This is the first study, to our knowledge, using VBM to examine brain morphology in pediatric OCD patients as well as in unaffected siblings of OCD patients. Based upon prior neuroimaging studies implicating aberrant frontostriatal circuits in both adult and pediatric OCD patients [34
], we predicted abnormalities in the anterior cingulate, striatum and thalamus. Consistent with one of these predictions, alterations in the left ACC were observed as well as an, unexpected alteration in the bilateral SFG in OCD patients compared to healthy controls. Furthermore, we found increased gray matter density in the right putamen of OCD patients compared to their unaffected siblings.
Our finding of reduced left ACC gray matter density in OCD patients compared to healthy controls is intriguing. Alterations in the ACC may reflect previously described abnormalities of the direct-indirect basal ganglia pathway in the orbitofrontal-subcortical and limbic circuits [32
]. It has been suggested that abnormal ACC activity may reflect a dysfunctional action-monitoring system in patients with OCD [43
]. Developmental studies of the ACC in children have demonstrated correlations between its size and ability to regulate inhibitory processes [8
]. Indeed, the presence of alterations in ACC in pediatric OCD patients may support and reflect prior findings of inhibitory control abnormalities present early in the course of illness [35
]. In a previous study, we have reported larger total ACC gray matter volumes in pediatric OCD [33
]. However, our current study, using VBM, is using a whole brain approach, which may only reveal partial and not total gray matter differences between subjects. Our findings here may differ from our prior study in that we are reporting gray matter density, the probability of finding gray matter in a given voxel, rather than gray matter volume. It is also possible that these conflicting results may relate to differences between subject samples between these studies as well as the heterogeneity of OCD [26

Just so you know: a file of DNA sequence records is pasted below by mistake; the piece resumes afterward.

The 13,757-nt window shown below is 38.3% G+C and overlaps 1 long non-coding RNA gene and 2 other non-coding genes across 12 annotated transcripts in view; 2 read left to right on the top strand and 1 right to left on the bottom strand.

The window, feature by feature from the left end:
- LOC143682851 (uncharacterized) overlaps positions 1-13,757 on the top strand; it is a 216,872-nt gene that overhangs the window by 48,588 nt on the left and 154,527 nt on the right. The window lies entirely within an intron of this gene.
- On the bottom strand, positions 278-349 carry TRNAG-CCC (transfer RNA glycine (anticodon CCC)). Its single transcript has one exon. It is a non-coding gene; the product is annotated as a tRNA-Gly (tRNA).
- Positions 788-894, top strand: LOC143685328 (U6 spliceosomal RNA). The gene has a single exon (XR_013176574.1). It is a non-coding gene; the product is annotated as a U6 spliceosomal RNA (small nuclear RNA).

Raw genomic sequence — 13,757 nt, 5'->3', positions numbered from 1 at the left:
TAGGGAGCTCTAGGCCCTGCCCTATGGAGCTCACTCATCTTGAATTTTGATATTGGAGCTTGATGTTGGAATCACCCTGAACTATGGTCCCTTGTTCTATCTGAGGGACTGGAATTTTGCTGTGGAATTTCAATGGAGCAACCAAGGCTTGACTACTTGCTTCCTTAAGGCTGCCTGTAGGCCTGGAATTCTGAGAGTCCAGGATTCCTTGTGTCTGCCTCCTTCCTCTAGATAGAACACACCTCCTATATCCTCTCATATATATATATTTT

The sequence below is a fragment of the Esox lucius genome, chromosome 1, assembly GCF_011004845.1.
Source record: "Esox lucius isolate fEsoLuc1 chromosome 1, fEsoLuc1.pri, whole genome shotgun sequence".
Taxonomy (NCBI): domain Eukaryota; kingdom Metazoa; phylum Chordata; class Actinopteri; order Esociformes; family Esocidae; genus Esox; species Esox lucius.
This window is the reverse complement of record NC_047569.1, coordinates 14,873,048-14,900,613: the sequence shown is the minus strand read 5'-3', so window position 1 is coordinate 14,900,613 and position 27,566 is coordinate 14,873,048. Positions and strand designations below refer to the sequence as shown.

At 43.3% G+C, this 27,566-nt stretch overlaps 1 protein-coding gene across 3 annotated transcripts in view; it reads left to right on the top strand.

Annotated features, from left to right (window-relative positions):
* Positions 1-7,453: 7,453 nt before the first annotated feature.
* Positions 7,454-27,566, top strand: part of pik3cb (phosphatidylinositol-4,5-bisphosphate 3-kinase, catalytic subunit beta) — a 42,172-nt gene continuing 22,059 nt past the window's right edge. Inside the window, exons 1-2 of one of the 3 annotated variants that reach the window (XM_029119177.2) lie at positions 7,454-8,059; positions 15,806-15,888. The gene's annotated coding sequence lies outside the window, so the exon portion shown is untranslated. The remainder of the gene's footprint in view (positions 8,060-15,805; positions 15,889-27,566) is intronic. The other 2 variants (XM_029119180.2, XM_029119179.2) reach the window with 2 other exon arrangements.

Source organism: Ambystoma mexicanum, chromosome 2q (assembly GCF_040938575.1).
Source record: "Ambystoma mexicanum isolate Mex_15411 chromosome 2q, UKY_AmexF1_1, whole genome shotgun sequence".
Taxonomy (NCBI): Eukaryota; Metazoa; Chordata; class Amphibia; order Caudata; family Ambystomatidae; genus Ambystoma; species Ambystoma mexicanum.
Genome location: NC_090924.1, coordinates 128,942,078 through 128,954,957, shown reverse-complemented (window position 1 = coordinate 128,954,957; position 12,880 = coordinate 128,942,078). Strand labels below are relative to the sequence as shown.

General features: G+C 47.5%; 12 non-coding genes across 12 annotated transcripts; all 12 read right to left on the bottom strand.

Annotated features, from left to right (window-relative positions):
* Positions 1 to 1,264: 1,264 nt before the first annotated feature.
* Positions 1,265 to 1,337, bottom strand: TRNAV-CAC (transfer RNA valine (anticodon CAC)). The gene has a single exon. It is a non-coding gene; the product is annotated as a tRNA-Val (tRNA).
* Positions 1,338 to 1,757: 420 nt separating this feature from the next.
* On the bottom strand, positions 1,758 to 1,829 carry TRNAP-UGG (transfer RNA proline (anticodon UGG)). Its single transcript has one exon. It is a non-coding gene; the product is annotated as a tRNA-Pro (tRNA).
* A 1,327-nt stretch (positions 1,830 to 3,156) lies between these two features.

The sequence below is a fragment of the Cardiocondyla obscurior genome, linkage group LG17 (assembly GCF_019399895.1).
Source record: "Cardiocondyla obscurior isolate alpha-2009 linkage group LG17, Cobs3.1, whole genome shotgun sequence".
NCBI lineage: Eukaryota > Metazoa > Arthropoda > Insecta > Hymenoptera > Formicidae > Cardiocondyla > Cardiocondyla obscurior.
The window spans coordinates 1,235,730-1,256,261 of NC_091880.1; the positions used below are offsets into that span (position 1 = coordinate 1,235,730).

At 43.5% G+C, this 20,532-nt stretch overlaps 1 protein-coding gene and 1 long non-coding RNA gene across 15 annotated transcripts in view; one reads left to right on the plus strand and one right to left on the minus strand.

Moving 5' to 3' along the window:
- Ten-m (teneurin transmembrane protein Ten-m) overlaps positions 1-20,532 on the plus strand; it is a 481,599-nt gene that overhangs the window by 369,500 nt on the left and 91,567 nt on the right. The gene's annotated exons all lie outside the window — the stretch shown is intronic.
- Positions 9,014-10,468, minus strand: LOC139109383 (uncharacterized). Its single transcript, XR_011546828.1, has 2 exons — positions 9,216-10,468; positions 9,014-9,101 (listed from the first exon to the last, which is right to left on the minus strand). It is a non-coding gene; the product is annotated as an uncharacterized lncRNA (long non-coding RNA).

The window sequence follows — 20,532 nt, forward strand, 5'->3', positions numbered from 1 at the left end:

]. Concurrent with our findings, a recent VBM study of adults with OCD reported reduced ACC gray matter density [44
The SFG has also been identified as a potential area of interest in the pathophysiology of obsessive-compulsive disorder. Abnormal functionality of the SFG has been previously implicated in several studies in adults using positron emission tomography (PET) [25
] and single photon emission computed tomography (SPECT) [23
], though the results of these studies are conflicting. Lacerda et al [23
] found significant increases in regional cerebral blood flow (rCBF) in the right SFG in OCD patients versus healthy control subjects, while Lucey et al [25
], found significant bilateral decreases in resting rCBF in a population of OCD patients versus healthy controls. Castillo et al [9
], found no significant differences in average ratios of rCBF in a population of pediatric OCD patients before and after treatment with clomipramine. Adler et al [2
] found significant increases in neural activation of several frontal cortical regions, including the SFG, during symptom provocation using functional magnetic resonance imaging (fMRI). Another study, using electroencephalography (EEG), found reduced activity in the SFG in a sample of OCD patients versus controls during the NoGo portion (i.e. inhibition response) of a Go-NoGo task [18